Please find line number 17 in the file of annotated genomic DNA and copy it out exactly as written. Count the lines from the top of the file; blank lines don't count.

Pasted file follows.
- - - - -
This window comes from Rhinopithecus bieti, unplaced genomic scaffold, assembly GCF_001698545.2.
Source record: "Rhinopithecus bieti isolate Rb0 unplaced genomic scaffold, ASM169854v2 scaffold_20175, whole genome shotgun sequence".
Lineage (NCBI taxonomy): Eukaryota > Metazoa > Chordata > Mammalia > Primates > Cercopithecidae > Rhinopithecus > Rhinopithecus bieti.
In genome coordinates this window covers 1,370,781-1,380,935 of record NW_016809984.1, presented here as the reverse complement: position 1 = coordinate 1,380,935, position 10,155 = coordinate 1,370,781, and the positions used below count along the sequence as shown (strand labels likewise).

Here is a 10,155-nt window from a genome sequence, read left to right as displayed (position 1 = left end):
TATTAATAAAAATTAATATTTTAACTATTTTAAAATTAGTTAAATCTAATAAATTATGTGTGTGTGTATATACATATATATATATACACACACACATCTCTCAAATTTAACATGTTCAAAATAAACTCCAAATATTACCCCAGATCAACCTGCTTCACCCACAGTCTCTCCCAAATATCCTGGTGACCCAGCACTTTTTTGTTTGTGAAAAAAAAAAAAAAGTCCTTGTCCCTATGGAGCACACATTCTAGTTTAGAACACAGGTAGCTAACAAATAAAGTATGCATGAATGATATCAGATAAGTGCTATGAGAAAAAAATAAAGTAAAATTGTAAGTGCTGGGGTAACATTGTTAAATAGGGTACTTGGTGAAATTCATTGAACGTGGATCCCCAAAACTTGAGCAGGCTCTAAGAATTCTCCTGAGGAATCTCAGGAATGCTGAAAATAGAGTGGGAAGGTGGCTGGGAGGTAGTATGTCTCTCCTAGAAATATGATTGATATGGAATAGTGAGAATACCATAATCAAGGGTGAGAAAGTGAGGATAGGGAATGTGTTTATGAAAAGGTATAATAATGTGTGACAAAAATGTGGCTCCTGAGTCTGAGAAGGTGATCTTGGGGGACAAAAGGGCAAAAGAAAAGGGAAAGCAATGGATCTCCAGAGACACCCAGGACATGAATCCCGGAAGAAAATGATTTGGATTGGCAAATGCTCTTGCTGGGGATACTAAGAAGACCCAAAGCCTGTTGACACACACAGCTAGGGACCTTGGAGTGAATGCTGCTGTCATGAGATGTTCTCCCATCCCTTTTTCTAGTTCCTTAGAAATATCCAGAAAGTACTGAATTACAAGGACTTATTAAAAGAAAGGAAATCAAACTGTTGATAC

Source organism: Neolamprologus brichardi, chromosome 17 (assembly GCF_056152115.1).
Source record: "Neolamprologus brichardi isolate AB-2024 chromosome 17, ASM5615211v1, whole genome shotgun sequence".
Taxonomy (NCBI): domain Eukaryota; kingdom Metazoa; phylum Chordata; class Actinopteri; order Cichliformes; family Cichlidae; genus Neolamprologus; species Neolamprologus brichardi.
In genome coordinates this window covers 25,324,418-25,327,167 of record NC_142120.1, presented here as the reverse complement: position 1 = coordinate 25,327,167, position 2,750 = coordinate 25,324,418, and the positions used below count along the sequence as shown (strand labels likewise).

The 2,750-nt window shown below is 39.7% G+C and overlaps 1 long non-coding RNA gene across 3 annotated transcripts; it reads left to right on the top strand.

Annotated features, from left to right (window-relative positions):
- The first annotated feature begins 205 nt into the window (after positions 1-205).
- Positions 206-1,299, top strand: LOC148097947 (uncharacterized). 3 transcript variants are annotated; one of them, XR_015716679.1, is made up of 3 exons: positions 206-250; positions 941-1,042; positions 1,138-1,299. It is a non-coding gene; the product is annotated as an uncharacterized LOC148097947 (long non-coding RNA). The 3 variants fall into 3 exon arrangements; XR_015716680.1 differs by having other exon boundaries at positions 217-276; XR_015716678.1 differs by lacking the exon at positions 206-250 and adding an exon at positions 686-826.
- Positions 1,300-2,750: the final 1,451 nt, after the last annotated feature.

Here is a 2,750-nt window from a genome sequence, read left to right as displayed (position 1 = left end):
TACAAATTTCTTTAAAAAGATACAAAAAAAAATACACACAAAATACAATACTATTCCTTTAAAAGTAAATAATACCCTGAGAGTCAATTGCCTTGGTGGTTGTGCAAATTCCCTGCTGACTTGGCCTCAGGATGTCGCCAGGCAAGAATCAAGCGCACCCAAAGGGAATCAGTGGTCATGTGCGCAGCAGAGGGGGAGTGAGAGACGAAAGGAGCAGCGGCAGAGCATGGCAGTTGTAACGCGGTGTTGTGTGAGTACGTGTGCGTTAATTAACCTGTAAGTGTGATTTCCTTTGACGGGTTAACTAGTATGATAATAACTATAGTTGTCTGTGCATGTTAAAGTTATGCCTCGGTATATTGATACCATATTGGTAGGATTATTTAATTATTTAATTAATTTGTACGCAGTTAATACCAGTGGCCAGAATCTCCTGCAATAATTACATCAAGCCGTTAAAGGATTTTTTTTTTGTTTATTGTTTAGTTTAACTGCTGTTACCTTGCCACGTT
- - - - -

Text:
TACAAATTTCTTTAAAAAGATACAAAAAAAAATACACACAAAATACAATACTATTCCTTTAAAAGTAAATAATACCCTGAGAGTCAATTGCCTTGGTGGTTGTGCAAATTCCCTGCTGACTTGGCCTCAGGATGTCGCCAGGCAAGAATCAAGCGCACCCAAAGGGAATCAGTGGTCATGTGCGCAGCAGAGGGGGAGTGAGAGACGAAAGGAGCAGCGGCAGAGCATGGCAGTTGTAACGCGGTGTTGTGTGAGTACGTGTGCGTTAATTAACCTGTAAGTGTGATTTCCTTTGACGGGTTAACTAGTATGATAATAACTATAGTTGTCTGTGCATGTTAAAGTTATGCCTCGGTATATTGATACCATATTGGTAGGATTATTTAATTATTTAATTAATTTGTACGCAGTTAATACCAGTGGCCAGAATCTCCTGCAATAATTACATCAAGCCGTTAAAGGATTTTTTTTTTGTTTATTGTTTAGTTTAACTGCTGTTACCTTGCCACGTT